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Article
April 1961

Isolation of Wart Virus in Tissue Culture: Successful Reinoculation into Humans

Author Affiliations

PHILADELPHIA

Present address: Fort Jackson, S.C. (Dr. Mendelson).

Department of Dermatology (Dr. Donald M. Pillsbury, Director), University of Pennsylvania School of Medicine.

Arch Dermatol. 1961;83(4):559-562. doi:10.1001/archderm.1961.01580100023003
Abstract

The contagious nature of warts was proved 52 years ago when Ciuffo1 transmitted the disease with an ultrafiltrate. Particles thought to be viral have been visualized by electron microscopy from the papilloma and "Myrmecia" type warts. Myrmecia warts have the following characteristics, which some think help differentiate them from verruca vulgaris:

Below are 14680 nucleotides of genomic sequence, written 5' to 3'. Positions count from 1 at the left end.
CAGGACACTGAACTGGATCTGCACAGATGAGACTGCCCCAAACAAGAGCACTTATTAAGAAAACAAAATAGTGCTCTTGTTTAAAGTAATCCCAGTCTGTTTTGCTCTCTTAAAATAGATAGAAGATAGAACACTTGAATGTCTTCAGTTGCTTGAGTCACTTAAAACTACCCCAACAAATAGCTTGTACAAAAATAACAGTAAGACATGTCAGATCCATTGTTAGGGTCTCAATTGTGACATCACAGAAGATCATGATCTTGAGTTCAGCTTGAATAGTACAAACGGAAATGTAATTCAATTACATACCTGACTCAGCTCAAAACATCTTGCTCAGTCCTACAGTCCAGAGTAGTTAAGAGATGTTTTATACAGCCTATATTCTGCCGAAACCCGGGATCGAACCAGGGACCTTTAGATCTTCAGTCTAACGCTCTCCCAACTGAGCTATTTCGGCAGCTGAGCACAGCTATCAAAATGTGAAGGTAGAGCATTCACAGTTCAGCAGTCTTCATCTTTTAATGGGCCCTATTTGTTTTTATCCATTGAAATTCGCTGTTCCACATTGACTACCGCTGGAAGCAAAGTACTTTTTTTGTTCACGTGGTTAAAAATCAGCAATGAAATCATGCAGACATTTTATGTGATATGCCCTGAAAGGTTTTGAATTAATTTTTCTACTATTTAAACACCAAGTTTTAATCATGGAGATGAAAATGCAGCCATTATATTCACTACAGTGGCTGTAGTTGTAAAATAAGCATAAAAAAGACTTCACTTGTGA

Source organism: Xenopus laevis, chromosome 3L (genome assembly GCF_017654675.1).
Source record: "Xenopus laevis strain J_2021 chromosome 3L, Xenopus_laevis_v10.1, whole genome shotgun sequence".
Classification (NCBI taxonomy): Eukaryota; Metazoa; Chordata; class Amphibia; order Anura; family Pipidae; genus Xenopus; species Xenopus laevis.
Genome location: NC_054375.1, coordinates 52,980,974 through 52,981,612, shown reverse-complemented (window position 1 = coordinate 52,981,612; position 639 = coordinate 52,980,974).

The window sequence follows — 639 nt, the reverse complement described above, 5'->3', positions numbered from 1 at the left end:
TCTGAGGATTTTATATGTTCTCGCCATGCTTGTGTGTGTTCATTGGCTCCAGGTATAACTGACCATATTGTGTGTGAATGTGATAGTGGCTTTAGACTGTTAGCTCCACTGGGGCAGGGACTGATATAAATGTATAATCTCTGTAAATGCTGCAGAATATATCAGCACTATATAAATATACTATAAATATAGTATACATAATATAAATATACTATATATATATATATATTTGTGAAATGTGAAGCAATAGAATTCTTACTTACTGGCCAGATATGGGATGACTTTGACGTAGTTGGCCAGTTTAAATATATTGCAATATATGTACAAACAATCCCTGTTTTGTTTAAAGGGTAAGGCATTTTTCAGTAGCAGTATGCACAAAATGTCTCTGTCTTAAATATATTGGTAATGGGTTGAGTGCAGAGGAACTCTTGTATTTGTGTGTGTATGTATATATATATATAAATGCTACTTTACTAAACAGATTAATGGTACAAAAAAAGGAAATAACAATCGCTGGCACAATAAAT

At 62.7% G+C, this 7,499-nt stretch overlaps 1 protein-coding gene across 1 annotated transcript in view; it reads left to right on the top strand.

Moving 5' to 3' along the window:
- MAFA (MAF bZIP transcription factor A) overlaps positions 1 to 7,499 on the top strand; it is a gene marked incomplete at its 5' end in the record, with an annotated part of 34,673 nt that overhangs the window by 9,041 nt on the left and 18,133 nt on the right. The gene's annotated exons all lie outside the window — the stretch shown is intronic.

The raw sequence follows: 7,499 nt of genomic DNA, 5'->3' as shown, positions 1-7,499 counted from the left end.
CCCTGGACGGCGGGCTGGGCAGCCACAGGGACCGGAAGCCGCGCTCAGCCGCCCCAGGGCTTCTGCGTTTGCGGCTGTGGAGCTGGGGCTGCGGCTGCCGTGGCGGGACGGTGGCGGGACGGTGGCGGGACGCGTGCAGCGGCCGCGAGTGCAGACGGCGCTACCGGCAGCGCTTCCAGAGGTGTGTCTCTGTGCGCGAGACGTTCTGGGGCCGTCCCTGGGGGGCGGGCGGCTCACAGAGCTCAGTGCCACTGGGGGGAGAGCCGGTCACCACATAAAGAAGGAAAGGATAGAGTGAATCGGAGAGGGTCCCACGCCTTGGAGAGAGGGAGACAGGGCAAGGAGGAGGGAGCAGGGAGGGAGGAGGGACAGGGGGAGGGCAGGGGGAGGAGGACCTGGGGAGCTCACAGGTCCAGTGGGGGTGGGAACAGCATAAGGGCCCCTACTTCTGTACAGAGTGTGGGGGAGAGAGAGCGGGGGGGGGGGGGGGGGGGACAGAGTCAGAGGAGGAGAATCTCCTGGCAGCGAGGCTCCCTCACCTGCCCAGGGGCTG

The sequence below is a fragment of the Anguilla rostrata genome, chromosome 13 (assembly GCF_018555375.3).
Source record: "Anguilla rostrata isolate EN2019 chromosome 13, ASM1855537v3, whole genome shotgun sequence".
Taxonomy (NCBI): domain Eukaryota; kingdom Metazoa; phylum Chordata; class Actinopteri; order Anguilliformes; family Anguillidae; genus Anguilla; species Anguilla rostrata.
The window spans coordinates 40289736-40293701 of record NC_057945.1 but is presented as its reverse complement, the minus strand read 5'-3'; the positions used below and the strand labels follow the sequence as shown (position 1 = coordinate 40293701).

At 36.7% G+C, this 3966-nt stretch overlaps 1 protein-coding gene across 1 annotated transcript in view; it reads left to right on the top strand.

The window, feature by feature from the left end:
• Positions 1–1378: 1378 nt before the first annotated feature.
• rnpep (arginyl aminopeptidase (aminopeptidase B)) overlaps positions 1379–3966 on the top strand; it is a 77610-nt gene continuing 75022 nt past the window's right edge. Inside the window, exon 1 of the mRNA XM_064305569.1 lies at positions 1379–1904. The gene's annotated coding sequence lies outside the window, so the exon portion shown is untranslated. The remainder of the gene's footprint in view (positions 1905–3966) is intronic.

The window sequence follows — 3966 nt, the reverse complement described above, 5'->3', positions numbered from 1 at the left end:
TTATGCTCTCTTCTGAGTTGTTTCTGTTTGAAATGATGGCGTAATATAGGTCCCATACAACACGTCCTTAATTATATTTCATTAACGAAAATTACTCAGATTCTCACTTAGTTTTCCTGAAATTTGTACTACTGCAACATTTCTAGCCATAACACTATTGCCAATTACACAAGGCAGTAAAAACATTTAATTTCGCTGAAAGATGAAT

1. Location—mostly plantar, palmar, pulp of digit

  2. Symptoms—pain

  3. Duration—89% present less than one year

  4. Number of lesions—rarely more than 5 (6%)

  5. Color—redness and swelling

  6. Surrounding callus—thick hyperkeratotic collar

  7. Edge—single and distinct

  8. Curettage—impression of plunging into a hole which suddenly exudes the wart

  9. Electron microscopy—virus-like particles

The Myrmecia type wart was deliberately selected because of the reported greater number of viral particles as opposed to banal warts.

This study demonstrates the isolation of the wart virus in tissue culture and its subsequent successful reinoculation into humans.

Methods  Two warts of the

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